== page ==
The Cowboys’ debate over the school draft – Dallas Cowboys Blog – Ted Williams’ mantra helps to explain it.

FRISCO (Texas) — Jason Garrett kept Ted Williams’ picture on his desk as he was the head coach of Frisco. Dallas CowboysEvery spring, it reminded him what was most important in the NFL draft.

The picture was from Williams’ book, “The Science of Hitting,” with seven baseballs going across the strike zone and 11 down the zone. Each baseball contained the batting average, which was correlated with the pitch location. The highest batting average was belt-high above the middle of the plate. You can’t go too high or low, too far inside, too far out, or too close to the center, and you will see your numbers drop.

Williams’ first mantra was, “get a good pitch to hit.”

“To me, that’s such a great reminder and we’re talking the greatest hitter of all time,” Garrett said. “You can take a chance and swing at a pretty bad pitch way out there and roll the dice, but you’ll have success two out of 10 times. If you take one in the middle of the plate, you’ll have success five out of 10 times.”

The Cowboys’ decision-makers debate the importance of comparing the NFL draft to an analogy. They believe that the middle-ofthe-plate pitches represent Power 5 school players. The pitches that are high and wide or low and away come from the lower levels.

Although there are exceptions to every rule in the NFL, the majority of players come from Power 5 schools. The Cowboys have also become more Power-5-heavy.

According to ESPN Stats & Information, since 2014 when vice president of player personnel Will McClay took over the draft preparation, the Cowboys have made 70 draft picks with 52 coming from Power 5 schools (74%), which is right around the league average. The Cowboys made 62 selections between 2006 and 2013, with 35 of those coming from Power Five schools (56%), which was 30th in the league.

This statistic should be recalled as the Cowboys prepare to draft in 2022.

“Guys in the Power 5 schools have an advantage in the evaluation process because you see them against similar level type of players and programs,” McClay said. “Small school players should be able to dominate at their level or possess elite physical traits that allow them to match up with players at the NFL level.

Among the Cowboys’ national pre-draft visitors to The Star, 23 of the 28 players were from Power 5 schools.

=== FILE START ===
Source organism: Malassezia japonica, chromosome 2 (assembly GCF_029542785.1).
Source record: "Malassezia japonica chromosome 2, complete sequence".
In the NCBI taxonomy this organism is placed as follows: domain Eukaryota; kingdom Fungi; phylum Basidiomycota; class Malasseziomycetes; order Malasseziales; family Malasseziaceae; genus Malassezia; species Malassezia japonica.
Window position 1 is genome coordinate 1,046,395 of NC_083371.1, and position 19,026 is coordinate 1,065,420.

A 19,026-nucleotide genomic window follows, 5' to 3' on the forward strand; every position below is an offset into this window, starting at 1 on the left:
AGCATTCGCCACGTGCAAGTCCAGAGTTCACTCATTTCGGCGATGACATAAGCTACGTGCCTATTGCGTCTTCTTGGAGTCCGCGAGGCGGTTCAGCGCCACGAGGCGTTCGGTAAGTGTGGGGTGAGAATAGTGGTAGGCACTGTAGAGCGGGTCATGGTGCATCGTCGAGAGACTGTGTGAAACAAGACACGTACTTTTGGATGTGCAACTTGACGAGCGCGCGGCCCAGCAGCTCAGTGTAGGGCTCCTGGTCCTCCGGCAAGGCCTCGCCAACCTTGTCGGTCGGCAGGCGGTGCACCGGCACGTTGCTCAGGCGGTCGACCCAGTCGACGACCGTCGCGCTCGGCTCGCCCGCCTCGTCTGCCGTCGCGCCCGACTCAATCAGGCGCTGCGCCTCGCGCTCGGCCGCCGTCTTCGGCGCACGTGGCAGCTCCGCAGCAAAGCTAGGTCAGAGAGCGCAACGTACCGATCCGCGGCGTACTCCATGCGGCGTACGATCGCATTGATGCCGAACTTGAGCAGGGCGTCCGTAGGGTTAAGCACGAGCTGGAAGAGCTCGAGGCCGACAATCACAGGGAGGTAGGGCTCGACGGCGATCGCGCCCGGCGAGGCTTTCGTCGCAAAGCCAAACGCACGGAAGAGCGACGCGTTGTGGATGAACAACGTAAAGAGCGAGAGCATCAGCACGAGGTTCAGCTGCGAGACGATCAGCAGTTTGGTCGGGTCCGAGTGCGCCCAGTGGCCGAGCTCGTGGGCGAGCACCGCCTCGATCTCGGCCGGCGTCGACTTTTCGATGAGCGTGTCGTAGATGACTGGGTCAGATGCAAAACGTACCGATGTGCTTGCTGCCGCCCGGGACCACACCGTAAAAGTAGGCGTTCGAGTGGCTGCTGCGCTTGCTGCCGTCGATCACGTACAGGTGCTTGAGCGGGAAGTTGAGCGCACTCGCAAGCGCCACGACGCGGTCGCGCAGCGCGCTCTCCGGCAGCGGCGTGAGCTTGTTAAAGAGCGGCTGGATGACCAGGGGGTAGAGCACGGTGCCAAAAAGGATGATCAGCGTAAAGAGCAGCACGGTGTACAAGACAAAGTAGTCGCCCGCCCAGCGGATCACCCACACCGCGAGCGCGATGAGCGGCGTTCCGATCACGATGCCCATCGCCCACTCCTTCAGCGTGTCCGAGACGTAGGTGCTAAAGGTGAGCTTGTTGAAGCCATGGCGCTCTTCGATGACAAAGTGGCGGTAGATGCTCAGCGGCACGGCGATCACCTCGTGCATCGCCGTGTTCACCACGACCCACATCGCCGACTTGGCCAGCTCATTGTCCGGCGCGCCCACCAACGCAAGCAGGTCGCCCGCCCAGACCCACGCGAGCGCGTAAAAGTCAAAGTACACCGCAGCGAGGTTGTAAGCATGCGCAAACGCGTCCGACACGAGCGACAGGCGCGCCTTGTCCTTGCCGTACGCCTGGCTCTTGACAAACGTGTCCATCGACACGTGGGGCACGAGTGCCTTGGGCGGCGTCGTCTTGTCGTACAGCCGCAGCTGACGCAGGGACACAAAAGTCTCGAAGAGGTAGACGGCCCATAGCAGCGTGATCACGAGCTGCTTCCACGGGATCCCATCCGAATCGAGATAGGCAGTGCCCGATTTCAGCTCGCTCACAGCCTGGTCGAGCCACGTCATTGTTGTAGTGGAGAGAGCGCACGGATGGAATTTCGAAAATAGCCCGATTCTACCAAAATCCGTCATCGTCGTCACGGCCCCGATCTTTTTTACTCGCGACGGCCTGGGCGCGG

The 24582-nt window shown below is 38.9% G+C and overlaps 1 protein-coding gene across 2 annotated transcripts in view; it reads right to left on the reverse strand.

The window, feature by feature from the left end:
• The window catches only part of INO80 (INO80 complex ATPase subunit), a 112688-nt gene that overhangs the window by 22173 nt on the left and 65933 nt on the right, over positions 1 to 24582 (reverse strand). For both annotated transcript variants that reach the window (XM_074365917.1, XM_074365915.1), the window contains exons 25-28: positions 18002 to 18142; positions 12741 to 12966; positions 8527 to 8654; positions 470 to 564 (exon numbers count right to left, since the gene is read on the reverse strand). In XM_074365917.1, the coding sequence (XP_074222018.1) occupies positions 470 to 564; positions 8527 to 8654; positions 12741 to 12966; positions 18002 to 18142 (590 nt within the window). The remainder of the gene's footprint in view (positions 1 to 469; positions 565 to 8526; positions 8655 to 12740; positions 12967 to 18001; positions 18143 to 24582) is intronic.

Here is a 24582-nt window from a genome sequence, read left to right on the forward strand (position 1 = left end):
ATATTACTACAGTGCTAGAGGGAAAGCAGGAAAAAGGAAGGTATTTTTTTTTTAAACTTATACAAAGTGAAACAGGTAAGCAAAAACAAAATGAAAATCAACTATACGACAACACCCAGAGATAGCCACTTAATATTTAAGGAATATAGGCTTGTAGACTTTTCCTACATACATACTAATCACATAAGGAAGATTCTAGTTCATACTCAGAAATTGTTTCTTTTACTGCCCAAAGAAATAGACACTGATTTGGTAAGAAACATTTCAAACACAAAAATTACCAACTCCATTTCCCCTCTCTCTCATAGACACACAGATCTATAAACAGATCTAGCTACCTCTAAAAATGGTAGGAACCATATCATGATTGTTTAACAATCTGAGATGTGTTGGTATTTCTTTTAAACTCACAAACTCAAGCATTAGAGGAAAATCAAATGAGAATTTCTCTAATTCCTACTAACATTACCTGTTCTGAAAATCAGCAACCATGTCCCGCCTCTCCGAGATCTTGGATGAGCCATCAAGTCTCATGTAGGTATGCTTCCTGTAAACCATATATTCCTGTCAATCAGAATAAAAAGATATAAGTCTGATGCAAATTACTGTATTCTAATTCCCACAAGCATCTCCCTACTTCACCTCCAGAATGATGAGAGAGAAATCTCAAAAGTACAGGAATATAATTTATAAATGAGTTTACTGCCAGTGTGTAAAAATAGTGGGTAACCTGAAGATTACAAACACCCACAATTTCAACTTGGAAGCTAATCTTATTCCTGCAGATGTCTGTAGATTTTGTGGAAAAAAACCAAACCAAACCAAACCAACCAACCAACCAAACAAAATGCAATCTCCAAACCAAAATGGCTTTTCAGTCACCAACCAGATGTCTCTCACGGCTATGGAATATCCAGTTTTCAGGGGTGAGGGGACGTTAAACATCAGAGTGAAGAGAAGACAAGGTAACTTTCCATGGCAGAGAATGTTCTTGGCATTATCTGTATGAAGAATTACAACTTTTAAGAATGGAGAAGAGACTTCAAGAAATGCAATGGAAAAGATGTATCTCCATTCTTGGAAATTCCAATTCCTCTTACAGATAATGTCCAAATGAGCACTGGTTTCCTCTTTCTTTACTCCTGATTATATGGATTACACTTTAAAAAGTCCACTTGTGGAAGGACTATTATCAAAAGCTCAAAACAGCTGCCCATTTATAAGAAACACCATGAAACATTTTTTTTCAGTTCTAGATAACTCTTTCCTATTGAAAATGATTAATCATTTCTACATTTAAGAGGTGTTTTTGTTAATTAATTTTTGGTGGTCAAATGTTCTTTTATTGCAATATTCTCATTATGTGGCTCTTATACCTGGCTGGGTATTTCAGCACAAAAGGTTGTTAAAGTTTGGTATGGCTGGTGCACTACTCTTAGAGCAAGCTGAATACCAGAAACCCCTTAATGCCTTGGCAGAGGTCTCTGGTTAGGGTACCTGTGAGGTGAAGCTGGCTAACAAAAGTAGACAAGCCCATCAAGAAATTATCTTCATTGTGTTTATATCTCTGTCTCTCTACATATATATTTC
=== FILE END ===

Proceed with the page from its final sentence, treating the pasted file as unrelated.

“They’re the Power 5 for a reason,” executive vice president Stephen Jones said. “They’ve got some really good football players, but at the same time there are good players who aren’t in the Power 5 … I don’t think it’s been a conscientious effort to say ‘Hey, we’re going to get away from smaller schools and look at Power 5 only and that’s where we’re going to pick from.’ It’s more just our evaluation process evolving to where that’s where we’ve ended up over the past four, five, six, seven years whatever time frame that is.”

But it wasn’t always like that. They have always found their greatest players from smaller schools throughout the Cowboys’ history. Safety Cliff Harris (Ouachita Christian) and receiver Drew Pearson, (Tulsa), went from being undrafted to the Pro Football Hall of Fame. Tony Romo went from undrafted quarterback out of Eastern Illinois to the franchise’s all-time leader in passing yards.

Rayfield Wright, offensive tackle, played basketball at Fort Valley State. He was a seventh-round selection in 1967 and is a Hall of Famer. Another Hall of Famer, Bob Hayes, was a track star at Florida A&M before the Cowboys took the receiver in the seventh round in 1964. Ed “Too Tall” Jones was the No. He was the No. 1 overall pick in 1974. However, he came from Tennessee State. Herb Scott, offensive lineman, is one of the most overlooked players in franchise history. He was a 13th-round pick from Virginia Union in 1974.

The Cowboys have made notable selections from small schools since Jerry Jones became general manager and owner in 1989. The 173rd selection from Emporia State was Leon Lett in 1991. Lett is also their current assistant D line coach. In 1994, Sonoma State’s second round selection was Larry Allen, who is considered one of the greatest offensive linemen in NFL history.

DeMarcus Warrene was selected by the Cowboys from Troy in 2005. He was the franchise’s leader in sacks, and he is certain to be inducted into the Hall of Fame in 2023.

Since McClay began running the draft, some Cowboys have taken high picks on non Power 5 prospects. The Cowboys chose cornerbacks in 2015. Byron JonesThey were taken out of Connecticut in the first round. They took linebacker in 2018. Leighton Vander EschBoise State won the first round. Both made a Pro Bowl in Dallas. Their first pick was in 2019. Trysten HillCentral Florida in Round 2.

However, most of the Cowboys non Power 5 picks have been made in Rounds 4-7. DeMarcus Lawrence (second, Boise State, 2014), Michael Gallup (third, Colorado State, 2018) are the exceptions since McClay’s ascension in the draft room.

Last year, 10 of the Cowboys’ 11 picks came from Power 5 schools. Fourth-rounder Josh BallHe was born in Marshall, but he began his career at Florida State.

McClay stated that players can come from any country and that they look all over the world for potential players. “The NFL is becoming increasingly about size, speed, matchups. At the end of the day we’re looking for players that have a chance to compete at this level regardless of where they come from.”

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